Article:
If you’re saving for a child’s higher education, there are some proposed changes written into the Tax Cuts and Jobs Act that you should know about.
While we’re uncertain what the final legislation will look like, here’s a look ahead at what could be coming down the pike if the bill is enacted exactly as written.
5 proposed changes that may impact education savers
No more student-loan interest deduction
Under current rules, student loan borrowers who have a modified gross income of $65,000 ($135,000 for couples) can deduct up to $2,500 of interest that’s paid toward qualifying student loans annually.
The tax bill wants to put the kibosh on that deduction.
But don’t expect this one to go down without a fight; official estimates suggest that more than 12 million people take advantage of this deduction, according to The Wall Street Journal, and public opinion could sway legislators here.
Say goodbye to the Coverdell
For years, money expert Clark Howard has talked about a Coverdell account as an ideal tax-free way to save for private school for families with kids in kindergarten through 12th grade.
Coverdells have always stood in contrast to 529 plans, the latter of which is a popular tax-free vehicle used by millions of people to save for college — not primary or secondary school.
Yet under the proposed Tax Cuts and Jobs Act, Coverdells would go the way of the dodo as a standalone savings vehicle. They would effectively merge with 529 plans. That means you would be able to apply the funds in your 529 plan to pay for elementary and secondary education — not just qualifying higher-education expenses.
If the tax bill is enacted as written, no new contributions to Coverdell accounts will be accepted after December 31, 2017, unless you’re doing a rollover contribution.
Farewell to employer-paid tuition assistance and more
The Tax Cuts and Jobs Act also calls for the repeal of employer-paid tuition assistance of up to $5,250.
Employers are likely to push back hard on this provision because they like to offer tuition assistance to attract and retain top talent. Plus, tuition assistance is deductible for the company offering it.
But that’s not the only kind of tuition assistance that’s in the crosshairs of the tax bill.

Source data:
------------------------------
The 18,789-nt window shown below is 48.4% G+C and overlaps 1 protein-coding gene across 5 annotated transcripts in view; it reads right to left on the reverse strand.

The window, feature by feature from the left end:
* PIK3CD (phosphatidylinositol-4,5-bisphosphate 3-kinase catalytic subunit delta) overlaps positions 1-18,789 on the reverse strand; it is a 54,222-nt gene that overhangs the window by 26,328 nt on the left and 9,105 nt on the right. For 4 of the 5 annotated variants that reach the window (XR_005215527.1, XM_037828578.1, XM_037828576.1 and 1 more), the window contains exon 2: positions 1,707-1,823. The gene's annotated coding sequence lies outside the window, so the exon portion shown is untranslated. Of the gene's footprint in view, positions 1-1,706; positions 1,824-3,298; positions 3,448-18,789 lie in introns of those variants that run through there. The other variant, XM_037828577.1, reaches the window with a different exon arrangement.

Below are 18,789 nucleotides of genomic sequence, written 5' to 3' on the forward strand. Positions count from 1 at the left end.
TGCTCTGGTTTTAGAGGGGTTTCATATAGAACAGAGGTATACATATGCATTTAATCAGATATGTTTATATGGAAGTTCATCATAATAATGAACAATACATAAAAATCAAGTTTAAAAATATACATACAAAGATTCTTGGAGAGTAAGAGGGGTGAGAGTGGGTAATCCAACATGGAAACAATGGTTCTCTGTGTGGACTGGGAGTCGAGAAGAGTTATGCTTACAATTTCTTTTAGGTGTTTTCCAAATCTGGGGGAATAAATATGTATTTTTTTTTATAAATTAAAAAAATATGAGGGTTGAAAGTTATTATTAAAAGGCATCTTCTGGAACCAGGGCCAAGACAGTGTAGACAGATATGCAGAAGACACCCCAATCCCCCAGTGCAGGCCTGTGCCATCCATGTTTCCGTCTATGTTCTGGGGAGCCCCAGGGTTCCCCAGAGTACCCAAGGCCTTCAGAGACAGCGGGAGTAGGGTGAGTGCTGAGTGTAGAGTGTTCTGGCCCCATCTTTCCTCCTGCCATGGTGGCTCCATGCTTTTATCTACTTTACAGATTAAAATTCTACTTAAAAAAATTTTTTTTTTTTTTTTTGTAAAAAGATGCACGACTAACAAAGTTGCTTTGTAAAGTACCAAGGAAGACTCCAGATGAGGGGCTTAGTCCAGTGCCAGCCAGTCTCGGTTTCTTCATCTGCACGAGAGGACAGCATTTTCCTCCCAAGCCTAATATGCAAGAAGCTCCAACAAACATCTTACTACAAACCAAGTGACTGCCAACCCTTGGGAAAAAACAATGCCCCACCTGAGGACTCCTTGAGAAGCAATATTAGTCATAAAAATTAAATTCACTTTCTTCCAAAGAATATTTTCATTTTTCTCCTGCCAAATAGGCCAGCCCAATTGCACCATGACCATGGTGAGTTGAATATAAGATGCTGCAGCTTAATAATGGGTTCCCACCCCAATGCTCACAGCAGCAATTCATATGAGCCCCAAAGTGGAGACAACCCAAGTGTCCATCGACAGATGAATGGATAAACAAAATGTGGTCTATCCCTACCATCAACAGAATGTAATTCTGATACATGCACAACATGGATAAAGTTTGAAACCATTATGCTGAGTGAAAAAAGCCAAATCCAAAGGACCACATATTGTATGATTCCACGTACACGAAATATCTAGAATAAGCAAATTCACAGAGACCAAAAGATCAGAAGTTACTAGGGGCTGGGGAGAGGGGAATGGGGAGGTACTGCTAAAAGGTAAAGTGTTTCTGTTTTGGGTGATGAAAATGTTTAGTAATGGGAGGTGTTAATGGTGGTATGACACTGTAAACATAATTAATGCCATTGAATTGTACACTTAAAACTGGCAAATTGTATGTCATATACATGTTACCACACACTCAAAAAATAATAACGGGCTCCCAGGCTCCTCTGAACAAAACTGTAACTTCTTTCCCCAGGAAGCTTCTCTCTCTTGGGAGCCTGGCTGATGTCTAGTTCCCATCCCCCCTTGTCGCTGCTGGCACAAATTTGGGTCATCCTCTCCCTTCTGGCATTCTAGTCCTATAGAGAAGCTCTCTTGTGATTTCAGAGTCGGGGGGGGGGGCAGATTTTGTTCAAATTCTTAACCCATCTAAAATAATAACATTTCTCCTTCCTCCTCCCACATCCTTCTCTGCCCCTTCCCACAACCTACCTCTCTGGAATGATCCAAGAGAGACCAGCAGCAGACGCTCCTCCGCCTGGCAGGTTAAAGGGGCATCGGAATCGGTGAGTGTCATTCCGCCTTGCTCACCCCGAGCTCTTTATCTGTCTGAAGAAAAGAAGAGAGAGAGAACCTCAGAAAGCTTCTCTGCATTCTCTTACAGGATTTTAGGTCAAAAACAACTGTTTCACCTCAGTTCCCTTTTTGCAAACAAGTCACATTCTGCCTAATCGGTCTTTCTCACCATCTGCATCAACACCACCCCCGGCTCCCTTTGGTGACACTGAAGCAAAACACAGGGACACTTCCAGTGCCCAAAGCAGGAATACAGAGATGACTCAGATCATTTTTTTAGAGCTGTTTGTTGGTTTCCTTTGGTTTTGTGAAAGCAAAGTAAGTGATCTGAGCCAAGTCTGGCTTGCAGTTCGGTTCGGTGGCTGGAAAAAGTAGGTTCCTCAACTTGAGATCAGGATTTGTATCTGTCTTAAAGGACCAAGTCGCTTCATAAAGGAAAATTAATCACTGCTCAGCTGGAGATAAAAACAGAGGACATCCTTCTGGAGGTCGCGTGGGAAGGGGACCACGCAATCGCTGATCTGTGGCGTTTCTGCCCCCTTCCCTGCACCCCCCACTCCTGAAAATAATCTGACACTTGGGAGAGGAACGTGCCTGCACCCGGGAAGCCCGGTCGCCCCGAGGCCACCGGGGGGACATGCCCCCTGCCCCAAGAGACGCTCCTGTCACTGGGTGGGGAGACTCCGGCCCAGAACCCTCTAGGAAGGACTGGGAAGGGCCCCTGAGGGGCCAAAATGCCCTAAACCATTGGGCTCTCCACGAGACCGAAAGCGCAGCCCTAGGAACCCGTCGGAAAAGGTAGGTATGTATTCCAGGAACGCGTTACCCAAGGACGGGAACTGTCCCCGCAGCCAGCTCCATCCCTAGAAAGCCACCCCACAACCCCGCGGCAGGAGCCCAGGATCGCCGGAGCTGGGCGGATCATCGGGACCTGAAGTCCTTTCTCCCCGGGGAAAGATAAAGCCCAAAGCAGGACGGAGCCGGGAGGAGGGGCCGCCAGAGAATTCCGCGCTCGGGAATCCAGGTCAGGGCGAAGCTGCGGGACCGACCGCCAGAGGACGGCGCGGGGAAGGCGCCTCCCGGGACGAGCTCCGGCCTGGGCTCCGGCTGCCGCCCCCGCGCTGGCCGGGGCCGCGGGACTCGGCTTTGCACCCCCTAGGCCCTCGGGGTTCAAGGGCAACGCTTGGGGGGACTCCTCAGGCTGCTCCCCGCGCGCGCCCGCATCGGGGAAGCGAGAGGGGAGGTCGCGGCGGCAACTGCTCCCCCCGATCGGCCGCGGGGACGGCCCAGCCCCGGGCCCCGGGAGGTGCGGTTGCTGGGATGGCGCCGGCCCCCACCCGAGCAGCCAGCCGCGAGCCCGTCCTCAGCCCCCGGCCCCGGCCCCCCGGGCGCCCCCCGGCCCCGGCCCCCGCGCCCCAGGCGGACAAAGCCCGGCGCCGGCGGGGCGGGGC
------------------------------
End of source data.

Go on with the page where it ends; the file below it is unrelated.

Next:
The Wall Street Journal points out that the bill fails to restore a recently expired provision that would let taxpayers earning less than $65,000 in adjusted gross income deduct up to $4,000 a year in tuition and related expenses.
American Opportunity Tax Credit will get a booster shot
Moving to the plus side of the ledger, the Tax Cuts and Jobs Act would help defray the costs of tuition, fees and course materials in college by increasing the amount of aid available under the American Opportunity Tax Credit (AOTC).
“You can get a maximum annual credit of $2,500 per eligible student,” the IRS writes about where the tax credit currently sits.
“If the credit brings the amount of tax you owe to zero, you can have 40% of any remaining amount of the credit (up to $1,000) refunded to you.”
But the AOTC benefit would be expanded to provide a fifth-year credit of up to $1,250, or a maximum refund of $500, if the tax bill gets enacted as it now stands.
Meanwhile, the passage of the tax bill would like signal the death of two other popular credits. The Wall Street Journal reports the Hope Scholarship Credit and the Lifetime Learning Credit would simultaneously be eliminated if the Tax Cuts and Jobs Act is passed as written.
No tax hit for borrowers who die or become disabled
Finally, there could be a change coming for student loan borrowers who die or become permanently disabled and can’t work.
The new tax bill wants to make it so that they won’t find themselves or their estates taxed on the amount of their loans that have to be written off by lenders.
That would be a change from the current system that punitively taxes borrowers in the event of death or disability when unpaid loans have to be discharged.